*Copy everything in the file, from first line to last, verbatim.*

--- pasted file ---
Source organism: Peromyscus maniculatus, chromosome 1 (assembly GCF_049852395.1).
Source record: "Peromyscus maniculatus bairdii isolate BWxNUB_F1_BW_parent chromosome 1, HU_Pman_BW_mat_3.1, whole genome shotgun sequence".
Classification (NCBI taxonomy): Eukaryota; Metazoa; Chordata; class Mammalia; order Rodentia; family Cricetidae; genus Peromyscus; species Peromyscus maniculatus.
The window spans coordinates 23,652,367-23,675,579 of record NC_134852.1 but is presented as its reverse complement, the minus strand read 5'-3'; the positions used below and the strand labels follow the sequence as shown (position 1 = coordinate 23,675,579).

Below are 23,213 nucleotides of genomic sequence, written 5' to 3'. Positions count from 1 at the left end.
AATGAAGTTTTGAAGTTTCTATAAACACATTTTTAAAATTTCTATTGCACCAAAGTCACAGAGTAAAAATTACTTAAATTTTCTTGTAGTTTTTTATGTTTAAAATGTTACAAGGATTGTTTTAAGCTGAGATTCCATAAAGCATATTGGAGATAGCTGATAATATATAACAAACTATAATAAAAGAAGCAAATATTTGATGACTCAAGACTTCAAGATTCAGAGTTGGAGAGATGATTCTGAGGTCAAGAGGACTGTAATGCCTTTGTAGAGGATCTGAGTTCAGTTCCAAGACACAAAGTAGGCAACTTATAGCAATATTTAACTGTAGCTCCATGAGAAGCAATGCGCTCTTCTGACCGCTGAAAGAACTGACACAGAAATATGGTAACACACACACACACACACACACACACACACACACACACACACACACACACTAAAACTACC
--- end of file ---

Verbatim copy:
Source organism: Peromyscus maniculatus, chromosome 1 (assembly GCF_049852395.1).
Source record: "Peromyscus maniculatus bairdii isolate BWxNUB_F1_BW_parent chromosome 1, HU_Pman_BW_mat_3.1, whole genome shotgun sequence".
Classification (NCBI taxonomy): Eukaryota; Metazoa; Chordata; class Mammalia; order Rodentia; family Cricetidae; genus Peromyscus; species Peromyscus maniculatus.
The window spans coordinates 23,652,367-23,675,579 of record NC_134852.1 but is presented as its reverse complement, the minus strand read 5'-3'; the positions used below and the strand labels follow the sequence as shown (position 1 = coordinate 23,675,579).

Below are 23,213 nucleotides of genomic sequence, written 5' to 3'. Positions count from 1 at the left end.
AATGAAGTTTTGAAGTTTCTATAAACACATTTTTAAAATTTCTATTGCACCAAAGTCACAGAGTAAAAATTACTTAAATTTTCTTGTAGTTTTTTATGTTTAAAATGTTACAAGGATTGTTTTAAGCTGAGATTCCATAAAGCATATTGGAGATAGCTGATAATATATAACAAACTATAATAAAAGAAGCAAATATTTGATGACTCAAGACTTCAAGATTCAGAGTTGGAGAGATGATTCTGAGGTCAAGAGGACTGTAATGCCTTTGTAGAGGATCTGAGTTCAGTTCCAAGACACAAAGTAGGCAACTTATAGCAATATTTAACTGTAGCTCCATGAGAAGCAATGCGCTCTTCTGACCGCTGAAAGAACTGACACAGAAATATGGTAACACACACACACACACACACACACACACACACACACACACACACACACACTAAAACTACC